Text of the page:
Keep in mind that not all speed shoppers know exactly what they want when they search. A last-minute gift-buyer, for instance, may search for “makeup set” at e.l.f. cosmetics, but before clicking “buy” the giver wants to make sure it’s a quality product. Since e.l.f. incorporates a special “As Seen In” feature into its search, the gift shopper can see that this item has been featured in magazines like O and Woman’s Day. And if that doesn’t instill enough confidence to click “buy,” the shopper can see that it’s a 4-star product with more than 61 reviews. This quick-reference information, placed on the product page, can make a speed shopper giddy about the efficiency of it all.
4. Easy Payment Options
Online shoppers are quickly getting fed up with multiple-step checkouts that require them to provide personal and financial information. As more consumers experience the convenience of PayPal, Apple Pay, Google Wallet or similar payment options, paying with credit cards could soon become a relic. Be sure you offer the payment experience your customers prefer, or they’ll find other sites that do.
5. Optimized Mobile Experience
Speed and ease are especially critical for mobile shoppers. The smaller the screen size, the smaller the amount of patience a customer has before giving up. As John Tomich stated in a recent article for Multichannel Merchant, “A successful mobile interaction with your customer is one in which everything is obvious, easy and fast.” He cites that shoppers overwhelmingly prefer social logins for ease of use. Express checkout and easy payment options are as critical here as with any shopping site. Other critical features are those that will improve findability, like learning-based search and navigation.
The investment in meeting the needs of speed shoppers will undoubtedly pay off. Speed shoppers are usually searchers, which are 2-3x more likely to convert than non-searchers. And when you meet speed shoppers’ needs for efficiency, they’ll quickly become some of your most loyal repeat customers.
There’s no question. Site search isn’t sexy, but it doesn’t have to be, because the revenue it drives speaks for itself. Internet Retailer Senior Editor Thad Reuter said it best in his February article, Reading Shoppers’ Minds:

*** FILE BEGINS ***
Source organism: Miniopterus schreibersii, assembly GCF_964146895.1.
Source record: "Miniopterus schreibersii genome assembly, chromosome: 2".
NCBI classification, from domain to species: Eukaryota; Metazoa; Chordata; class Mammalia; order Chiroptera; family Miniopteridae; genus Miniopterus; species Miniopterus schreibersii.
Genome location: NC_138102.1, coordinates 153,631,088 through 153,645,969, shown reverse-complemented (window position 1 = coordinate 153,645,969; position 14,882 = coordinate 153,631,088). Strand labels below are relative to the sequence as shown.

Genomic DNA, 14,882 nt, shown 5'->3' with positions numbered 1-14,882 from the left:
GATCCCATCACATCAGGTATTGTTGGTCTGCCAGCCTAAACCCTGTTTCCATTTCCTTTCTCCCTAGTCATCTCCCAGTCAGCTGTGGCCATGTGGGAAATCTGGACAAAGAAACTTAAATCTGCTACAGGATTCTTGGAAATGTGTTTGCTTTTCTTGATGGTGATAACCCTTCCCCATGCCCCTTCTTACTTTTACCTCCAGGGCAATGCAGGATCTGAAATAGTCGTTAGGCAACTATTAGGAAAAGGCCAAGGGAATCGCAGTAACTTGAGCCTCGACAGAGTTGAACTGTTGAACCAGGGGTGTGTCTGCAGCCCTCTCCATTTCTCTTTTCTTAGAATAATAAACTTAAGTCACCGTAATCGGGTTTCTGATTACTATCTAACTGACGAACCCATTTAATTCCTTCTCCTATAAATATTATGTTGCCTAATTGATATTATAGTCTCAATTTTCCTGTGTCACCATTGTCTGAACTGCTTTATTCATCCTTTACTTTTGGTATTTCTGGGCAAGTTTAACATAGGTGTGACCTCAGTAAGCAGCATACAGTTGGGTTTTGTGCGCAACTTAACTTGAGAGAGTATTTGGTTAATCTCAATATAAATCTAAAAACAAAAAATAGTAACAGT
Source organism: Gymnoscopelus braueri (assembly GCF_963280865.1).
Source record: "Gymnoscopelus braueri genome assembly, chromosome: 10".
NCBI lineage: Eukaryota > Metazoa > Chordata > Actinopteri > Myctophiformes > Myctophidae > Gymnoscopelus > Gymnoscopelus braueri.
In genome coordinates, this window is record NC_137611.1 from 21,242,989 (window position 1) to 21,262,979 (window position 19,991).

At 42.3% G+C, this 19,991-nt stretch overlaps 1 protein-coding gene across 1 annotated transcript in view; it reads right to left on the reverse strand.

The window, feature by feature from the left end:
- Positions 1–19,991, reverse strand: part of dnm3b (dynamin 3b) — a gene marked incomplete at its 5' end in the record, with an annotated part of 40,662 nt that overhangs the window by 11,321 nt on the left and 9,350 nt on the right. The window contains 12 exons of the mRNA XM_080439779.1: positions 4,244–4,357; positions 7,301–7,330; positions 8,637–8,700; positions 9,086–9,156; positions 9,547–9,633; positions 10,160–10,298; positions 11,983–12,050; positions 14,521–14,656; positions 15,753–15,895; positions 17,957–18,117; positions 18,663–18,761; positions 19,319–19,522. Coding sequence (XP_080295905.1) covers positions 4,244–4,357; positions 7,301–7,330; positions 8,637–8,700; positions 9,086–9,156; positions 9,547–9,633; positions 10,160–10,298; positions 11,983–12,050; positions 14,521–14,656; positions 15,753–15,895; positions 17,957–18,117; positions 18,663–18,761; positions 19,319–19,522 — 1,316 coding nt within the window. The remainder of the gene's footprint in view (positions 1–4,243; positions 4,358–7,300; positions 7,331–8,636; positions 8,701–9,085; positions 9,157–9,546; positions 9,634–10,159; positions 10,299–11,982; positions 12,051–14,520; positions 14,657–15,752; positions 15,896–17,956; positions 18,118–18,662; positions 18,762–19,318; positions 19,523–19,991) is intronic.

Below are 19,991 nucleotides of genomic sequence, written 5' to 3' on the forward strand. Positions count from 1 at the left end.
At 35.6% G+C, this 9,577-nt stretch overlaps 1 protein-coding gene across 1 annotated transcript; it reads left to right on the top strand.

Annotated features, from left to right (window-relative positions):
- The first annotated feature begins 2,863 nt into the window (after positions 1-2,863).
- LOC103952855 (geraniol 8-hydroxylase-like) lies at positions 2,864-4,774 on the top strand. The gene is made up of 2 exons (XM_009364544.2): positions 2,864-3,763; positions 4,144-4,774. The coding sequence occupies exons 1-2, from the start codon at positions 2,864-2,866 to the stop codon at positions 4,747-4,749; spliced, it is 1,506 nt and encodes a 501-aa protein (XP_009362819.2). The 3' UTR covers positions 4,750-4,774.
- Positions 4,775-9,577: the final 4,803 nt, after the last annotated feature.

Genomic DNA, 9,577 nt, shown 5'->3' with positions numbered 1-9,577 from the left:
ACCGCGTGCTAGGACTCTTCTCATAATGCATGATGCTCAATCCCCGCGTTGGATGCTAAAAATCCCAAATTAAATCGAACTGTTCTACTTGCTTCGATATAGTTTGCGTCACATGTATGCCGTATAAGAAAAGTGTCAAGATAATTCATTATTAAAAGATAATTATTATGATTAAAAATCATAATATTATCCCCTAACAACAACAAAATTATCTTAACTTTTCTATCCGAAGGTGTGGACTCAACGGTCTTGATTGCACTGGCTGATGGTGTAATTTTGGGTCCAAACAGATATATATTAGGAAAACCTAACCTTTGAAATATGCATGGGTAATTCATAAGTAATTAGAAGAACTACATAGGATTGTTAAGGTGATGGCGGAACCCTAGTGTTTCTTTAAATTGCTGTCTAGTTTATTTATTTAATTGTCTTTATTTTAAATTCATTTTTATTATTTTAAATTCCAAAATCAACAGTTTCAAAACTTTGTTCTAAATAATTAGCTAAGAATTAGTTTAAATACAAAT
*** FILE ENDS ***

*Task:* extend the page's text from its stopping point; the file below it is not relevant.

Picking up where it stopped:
“Site search receives little in the way of celebrity-level attention in e-commerce… But with retailers typically reporting two or three times the amount of conversions for site search users, the stakes are obvious: Better site search can translate into more profits.” Period.
However, one question still remains: Which site search approach best connects shoppers with the products they’re most likely to buy, making shopping easier and retailers more profitable? Do online shoppers use natural language search, which interprets subjective terms to serve up search results? Or do the most relevant search results come from learning site search, which “learns” what specific search terms resonate most with consumers and – with SLI Learning SearchTM technology – reranks the order of search results based on the latest activity of users?
In e-commerce, there is some uncertainty around the demand for natural language search. North Face e-commerce manager, Charles Caison, told Internet Retailer, “At North Face, for instance, most shoppers search using terms that describe the product, not ambiguous phrases that require natural language processing to decode. It may be that we have been trained by Internet search engines for keyword searches rather than natural language searches.”
A new SLI study also supports Caison’s insight. To demonstrate site search user behavior today, SLI evaluated natural language terms, focusing on subjective search terms including “cheap,” “nice” and “cute” for a Fortune 100 retailer. As you can see in the chart below, out of 67,000 searches, the word “quality” was only used 3 times while “cheap” and “nice” had similar results. The findings reveal that subjective search terms are not yet commonly used among online shoppers.
|Total searches performed||~67k|
|Searches containing “cheap”||11|
|Searches containing “quality” (high-quality)||3|
|Searches containing “nice”||0|
|Searches containing “cute”||42|
Lakeshore Learning, an IR Top 500 company, also finds less use of natural language search from its shoppers. Lakeshore Vice President of E-commerce Sam Sarullo told Internet Retailer, “an analysis of the retailer’s top 1,000 searches revealed that consumers use an average of 1.8 words to search – a signal that consumers remain wedded to keyword search, and that natural language-type searches may not yet be intuitive. That said, I see return customers who are more familiar with our products using these natural language or long-tail searches.”